Readers of horror who want a top quality short read will be well pleased by this dark and twisted short story, which can easily be enjoyed during a coffee or lunch break.
Doyle’s writing is always easy to read and her characters realistic and relatable. That dreadful things can happen to ordinary people is an underlying premise that enables a great horror story to evoke shock and fear in its readers, who are invariably aware of the fact that such things could happen to anyone. When the story takes an unexpected turn, it heightens the anticipation of what is to come and the fear of the unknown.
It is in these elements of the story that Doyle successfully manages to immerse her readers in a situation, turn it around, and leave them gasping, all within the space of just a few minutes.
Macabre and unsettling, this psychological thriller seems disjointed and strangely sequenced until the strands of the story start to pull together.
That which at first appears to be gratuitous splatter for spaltter’s sake turns out to be far more complex psychological horror brought about by a deadly combination of individual volition and a dark power that cannot be explained.
The reader is shocked and disoriented by the twists and turns, just as the characters are, feeling as though the story lurches from one disturbing and not-quite-fully developed scene to the next without sufficient resolution. As the story begins to gel, and the seemingly unrelated events all start to lead to the climax of the story, the reader begins to realise that this was an entirely deliberate and quite complex strategy, designed to emotionally immerse the reader in the confusion and fear evoked by both the actions of the antagonists and the experiences of the victims.
Gory and unpredictable, this is a dark and disturbing read.
A Christmas-themed novella in The Werewolf Whisperer Series, this is a paranormal suspense story that will please readers looking for something darker than Jingle Bells and Winter Wonderland for their December fare.
It’s a great story, full of twists and turns that keep the reader guessing. It’s easily read in about an hour, which makes it the perfect length for reading on busy December days.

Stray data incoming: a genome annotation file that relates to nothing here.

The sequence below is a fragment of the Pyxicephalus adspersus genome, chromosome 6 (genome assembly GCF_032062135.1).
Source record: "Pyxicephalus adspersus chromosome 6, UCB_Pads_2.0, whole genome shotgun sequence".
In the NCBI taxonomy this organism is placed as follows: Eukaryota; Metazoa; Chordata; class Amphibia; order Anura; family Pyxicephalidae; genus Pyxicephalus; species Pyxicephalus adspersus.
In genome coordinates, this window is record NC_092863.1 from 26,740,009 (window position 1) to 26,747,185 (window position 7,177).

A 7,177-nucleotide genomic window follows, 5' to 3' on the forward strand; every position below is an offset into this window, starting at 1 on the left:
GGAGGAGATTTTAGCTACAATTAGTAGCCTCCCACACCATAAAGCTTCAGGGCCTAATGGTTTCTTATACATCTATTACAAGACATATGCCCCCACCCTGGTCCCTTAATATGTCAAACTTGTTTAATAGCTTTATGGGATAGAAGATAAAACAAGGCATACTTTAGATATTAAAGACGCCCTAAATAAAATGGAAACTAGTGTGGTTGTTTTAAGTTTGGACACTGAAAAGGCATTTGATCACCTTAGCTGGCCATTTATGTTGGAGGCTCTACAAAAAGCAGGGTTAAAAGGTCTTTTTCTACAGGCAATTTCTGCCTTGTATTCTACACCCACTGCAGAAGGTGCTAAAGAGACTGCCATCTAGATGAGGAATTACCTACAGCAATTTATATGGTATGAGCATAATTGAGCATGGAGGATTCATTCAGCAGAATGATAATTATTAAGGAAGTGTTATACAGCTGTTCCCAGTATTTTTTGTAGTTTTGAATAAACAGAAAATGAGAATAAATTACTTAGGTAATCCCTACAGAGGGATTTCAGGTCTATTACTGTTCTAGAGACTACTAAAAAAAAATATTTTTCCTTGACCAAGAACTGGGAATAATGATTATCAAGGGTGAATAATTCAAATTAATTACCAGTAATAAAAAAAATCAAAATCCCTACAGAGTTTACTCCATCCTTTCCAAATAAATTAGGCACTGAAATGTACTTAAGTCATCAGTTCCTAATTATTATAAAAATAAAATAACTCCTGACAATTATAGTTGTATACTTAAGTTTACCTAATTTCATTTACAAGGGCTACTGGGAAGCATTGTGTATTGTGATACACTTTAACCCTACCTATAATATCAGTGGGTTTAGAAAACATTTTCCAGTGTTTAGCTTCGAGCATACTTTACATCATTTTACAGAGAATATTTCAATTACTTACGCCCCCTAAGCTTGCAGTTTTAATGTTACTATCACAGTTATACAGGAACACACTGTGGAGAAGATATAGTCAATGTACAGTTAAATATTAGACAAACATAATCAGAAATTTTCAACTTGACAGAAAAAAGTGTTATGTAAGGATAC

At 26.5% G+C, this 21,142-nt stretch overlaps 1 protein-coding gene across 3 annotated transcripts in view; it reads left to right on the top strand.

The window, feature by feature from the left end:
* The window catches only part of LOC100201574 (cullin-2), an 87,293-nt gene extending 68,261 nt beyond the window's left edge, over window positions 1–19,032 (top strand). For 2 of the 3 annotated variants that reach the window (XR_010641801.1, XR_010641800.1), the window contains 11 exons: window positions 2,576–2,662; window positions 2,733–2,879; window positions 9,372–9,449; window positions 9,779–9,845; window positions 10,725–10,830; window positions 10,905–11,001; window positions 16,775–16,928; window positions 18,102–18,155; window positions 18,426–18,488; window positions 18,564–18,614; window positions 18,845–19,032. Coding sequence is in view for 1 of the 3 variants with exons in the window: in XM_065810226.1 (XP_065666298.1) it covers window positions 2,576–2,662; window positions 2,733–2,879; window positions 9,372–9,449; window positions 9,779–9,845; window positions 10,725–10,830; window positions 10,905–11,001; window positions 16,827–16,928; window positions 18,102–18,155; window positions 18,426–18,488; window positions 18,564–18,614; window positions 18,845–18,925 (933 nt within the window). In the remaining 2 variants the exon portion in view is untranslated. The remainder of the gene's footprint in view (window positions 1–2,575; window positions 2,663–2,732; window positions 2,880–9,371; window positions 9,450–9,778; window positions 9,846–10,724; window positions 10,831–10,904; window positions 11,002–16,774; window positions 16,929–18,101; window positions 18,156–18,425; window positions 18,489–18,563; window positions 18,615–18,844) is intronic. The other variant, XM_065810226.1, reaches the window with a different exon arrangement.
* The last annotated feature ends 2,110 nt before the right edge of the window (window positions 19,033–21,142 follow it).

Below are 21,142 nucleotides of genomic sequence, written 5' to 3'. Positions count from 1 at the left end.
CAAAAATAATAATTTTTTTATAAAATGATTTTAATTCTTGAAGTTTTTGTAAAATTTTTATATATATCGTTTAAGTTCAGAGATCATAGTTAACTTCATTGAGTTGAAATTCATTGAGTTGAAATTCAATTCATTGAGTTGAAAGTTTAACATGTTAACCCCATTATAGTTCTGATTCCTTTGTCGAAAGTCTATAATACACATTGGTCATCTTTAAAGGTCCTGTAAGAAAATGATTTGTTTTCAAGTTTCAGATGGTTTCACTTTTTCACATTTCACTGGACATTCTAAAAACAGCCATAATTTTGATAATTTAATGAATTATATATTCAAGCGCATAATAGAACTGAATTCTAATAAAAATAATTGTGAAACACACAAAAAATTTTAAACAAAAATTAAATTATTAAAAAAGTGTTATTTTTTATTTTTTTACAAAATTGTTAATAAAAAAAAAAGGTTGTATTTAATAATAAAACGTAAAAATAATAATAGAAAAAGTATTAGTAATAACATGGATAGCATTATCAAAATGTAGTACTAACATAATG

‘Christmas Australis’ is not your usual Christmas reading fare. Instead of fairy lights and tinsel, you’ll find shadows and dark corners, disreputable people, food that is not to be trusted and family secrets that are even darker than most.
Introducing each story by means of a letter from The Epica adds another layer of mystery and darkness to the collection, while the distinctly Australian flavour of the stories adds a unique quality to the anthology that sets it apart from other Christmas collections.
This excellent anthology will certainly add a delicious dash of darkness to your Christmas reading.
A collection of well-crafted and varied short stories, ‘Dark Little Wonders’ definitely lives up to its title.
The stories are all quite different, invariably dark, and full of twists and surprises. Taken one by one, each story challenges the reader to see life – and death – from a different perspective. In combination, this collection of dark fiction reminds the reader that one can be haunted by many more things than just ghosts.
The writing is very good and the characters are realistic, each having burdens, flaws, and motivations to which the reader can easily relate. This adds punch to every twist sand makes the message of each story more powerful.
‘Dark Little Wonders and Other Stories’ is an excellent read.
This is a very good story that grows increasingly eerie and discomfiting as the narrative develops. The writing is evocative and rich in imagery, luring the reader into the quite sentimental and old-timey feel of the story before delivering the twists that dramatically change the tone and intent of the narrative.
The characters are nicely developed, using the familiarity between them to engage the reader in their conversation and interactions and develop some affection for them. This, in turn, enhances the effect of the darkness that creeps into the story and takes control of it.
‘Shypoke’ delivers a satisfyingly chilling ending to a well-crafted creepy tale.
This is a good short story for October and Halloween reading. What starts as a sinister and tense story develops into a tale of fear and flight before growing darker and more horrific.
The tension and sense of dread grow steadily, making both the main character and the reader increasingly uncomfortable before the true horror of the forest is revealed. The author combines elements of foreboding, macabre, revulsion and fear to influence the reader’s feelings and reactions.
Even though the title gives away the fact that there’s something lurking in the woods, this story is quite original and well written.
There is some adult content, so it’s not recommended for kids.